By far the most attention-grabbing title in the Disney+ lineup is The Mandalorian, which follows the adventures of a bounty hunter through the sidelines of the Star Wars universe. Produced by Jon Favreau (Iron Man, The Lion King) and budgeted at $100 million for its first eight-episode season, the show promises epic sci-fi thrills and adventure, and will surely drive a lot of subscriptions. Taika Waititi of Thor: Ragnarok will direct the season finale.
High School Musical: The Musical: The Series
Yes, that seems like one colon too many for a title. The former Disney Channel franchise gets a very meta reboot, in the form of a mockumentary about the students of the "real" high school where High School Musical was filmed staging a high school musical based on High School Musical. Is that clear enough? (For more, read our interview with the series' showrunner Tim Federle.)
Speaking of high school musicals, Kristen Bell hosts this docuseries that reunites a group of adults to restage the musical they performed together as teenagers. Spoiler: Not very many of them can still sing.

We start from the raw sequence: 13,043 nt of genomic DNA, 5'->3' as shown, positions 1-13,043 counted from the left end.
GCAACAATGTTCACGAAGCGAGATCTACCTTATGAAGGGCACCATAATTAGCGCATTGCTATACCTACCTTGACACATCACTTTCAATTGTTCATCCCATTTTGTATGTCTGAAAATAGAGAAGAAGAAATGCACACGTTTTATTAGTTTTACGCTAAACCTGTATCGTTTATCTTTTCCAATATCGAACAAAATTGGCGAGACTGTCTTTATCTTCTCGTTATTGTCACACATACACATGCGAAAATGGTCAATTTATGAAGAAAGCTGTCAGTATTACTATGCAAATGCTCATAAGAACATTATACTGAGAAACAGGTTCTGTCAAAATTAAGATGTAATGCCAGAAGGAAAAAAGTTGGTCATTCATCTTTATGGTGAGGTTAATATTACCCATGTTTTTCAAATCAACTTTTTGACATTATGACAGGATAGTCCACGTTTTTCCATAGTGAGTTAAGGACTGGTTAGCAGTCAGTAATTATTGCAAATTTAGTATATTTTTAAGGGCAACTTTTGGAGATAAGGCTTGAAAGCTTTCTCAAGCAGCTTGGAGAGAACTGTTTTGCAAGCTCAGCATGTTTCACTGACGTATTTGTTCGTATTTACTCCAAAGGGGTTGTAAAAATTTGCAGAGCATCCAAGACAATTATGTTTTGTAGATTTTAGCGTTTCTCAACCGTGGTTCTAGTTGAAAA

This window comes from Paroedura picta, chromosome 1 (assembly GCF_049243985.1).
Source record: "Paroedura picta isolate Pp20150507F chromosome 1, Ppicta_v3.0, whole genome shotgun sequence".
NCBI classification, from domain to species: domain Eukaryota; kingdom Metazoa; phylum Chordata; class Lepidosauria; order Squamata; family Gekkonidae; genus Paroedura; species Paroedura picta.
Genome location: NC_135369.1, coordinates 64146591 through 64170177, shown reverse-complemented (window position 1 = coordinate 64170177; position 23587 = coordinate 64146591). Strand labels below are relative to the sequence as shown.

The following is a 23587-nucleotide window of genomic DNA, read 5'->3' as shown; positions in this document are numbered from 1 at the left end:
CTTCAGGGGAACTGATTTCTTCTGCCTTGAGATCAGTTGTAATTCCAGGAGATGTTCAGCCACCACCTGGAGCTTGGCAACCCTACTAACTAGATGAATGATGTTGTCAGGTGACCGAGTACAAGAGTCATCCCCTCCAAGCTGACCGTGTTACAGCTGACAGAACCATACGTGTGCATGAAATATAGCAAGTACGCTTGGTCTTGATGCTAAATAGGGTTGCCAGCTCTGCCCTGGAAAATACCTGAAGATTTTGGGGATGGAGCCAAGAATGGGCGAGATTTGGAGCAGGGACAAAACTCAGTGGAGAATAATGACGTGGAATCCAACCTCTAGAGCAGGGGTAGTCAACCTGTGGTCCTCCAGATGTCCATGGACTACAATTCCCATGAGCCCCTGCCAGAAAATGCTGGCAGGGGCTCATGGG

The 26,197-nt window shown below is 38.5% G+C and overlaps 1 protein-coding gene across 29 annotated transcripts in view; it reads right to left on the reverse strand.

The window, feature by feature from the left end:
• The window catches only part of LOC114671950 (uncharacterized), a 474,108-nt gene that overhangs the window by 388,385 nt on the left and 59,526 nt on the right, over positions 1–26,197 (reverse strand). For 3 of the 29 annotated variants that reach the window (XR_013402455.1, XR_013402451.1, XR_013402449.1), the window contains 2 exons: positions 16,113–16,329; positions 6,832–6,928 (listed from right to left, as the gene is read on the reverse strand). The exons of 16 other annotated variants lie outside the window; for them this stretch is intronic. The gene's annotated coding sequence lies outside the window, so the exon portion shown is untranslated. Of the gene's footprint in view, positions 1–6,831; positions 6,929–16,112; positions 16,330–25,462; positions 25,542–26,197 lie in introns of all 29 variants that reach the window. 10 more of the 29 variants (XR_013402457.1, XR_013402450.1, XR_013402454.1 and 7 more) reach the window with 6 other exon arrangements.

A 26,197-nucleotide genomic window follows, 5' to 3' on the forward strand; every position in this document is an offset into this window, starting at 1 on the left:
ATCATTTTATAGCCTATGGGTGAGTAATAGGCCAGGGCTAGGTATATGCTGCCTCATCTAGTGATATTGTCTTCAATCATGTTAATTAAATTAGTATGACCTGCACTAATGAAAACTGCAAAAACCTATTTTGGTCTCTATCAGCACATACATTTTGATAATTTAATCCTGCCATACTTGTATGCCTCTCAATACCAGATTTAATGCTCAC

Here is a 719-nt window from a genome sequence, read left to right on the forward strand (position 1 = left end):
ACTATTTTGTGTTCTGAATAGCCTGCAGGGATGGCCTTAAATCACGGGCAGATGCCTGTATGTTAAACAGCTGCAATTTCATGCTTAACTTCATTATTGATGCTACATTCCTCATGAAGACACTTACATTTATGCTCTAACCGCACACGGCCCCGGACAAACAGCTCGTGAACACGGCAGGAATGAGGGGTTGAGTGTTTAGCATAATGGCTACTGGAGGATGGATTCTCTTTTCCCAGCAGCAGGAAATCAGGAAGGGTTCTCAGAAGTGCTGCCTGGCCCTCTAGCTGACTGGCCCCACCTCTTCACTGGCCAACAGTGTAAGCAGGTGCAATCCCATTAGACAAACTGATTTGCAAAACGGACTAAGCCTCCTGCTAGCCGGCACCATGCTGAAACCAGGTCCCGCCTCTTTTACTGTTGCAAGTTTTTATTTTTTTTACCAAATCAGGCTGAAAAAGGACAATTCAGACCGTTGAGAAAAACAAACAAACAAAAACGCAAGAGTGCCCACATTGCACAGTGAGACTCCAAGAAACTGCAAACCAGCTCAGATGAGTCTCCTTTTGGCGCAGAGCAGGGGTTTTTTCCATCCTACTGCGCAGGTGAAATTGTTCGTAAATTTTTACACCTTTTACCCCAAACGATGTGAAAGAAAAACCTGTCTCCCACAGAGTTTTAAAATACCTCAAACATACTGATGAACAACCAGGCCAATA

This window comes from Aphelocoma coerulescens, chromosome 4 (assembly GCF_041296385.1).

The World According to Jeff Goldblum
From the Disney-owned National Geographic banner comes a documentary series in which Jurassic Park star and noted oddball Jeff Goldblum explores the world to investigate things that interest him, whatever that should happen to be at any given moment.
Marvel's Hero Project
The editors of several Marvel comics highlight inspirational true stories of real-life kids overcoming adversities.
Forky Asks a Question
In a series of ten shorts, the adorable Toy Story 4 character asks pressing questions such as "What Is a Friend?" and "What Is Time?" to help young children comprehend the often confusing world they've been born into.
Pixar in Real Life
Physical manifestations of famous animated characters pop up to surprise people for a hidden-camera prank show.
Disney+ will also provide a showcase for new Pixar animated short films. Although the first few already debuted previously on YouTube, later installments will premiere exclusively on the platform.
The Legend of the Three Caballeros
No trailer is available for this one at the moment. Donald Duck headlines a new animated series based on the 1944 feature The Three Caballeros. The show first premiered on Disney networks in Asia last year, but will make its American debut on Disney+.
Disney Family Sundays
Details are also sparse for this new crafting program hosted by Amber Kemp-Gerstel (a finalist on the first season of NBC's Making It).
Lady and the Tramp
The latest live-action/CGI remake of a Disney animated classic will not go to theaters, but will instead debut on Disney+. Tessa Thompson and Justin Theroux voice the title characters, with support from Sam Elliott, Janelle Monáe, Ken Jeong, and Oscar winner F. Murray Abraham. Notably, the real animal portraying Tramp was an actual rescue dog, which goes a long way toward overriding any cynicism for the project.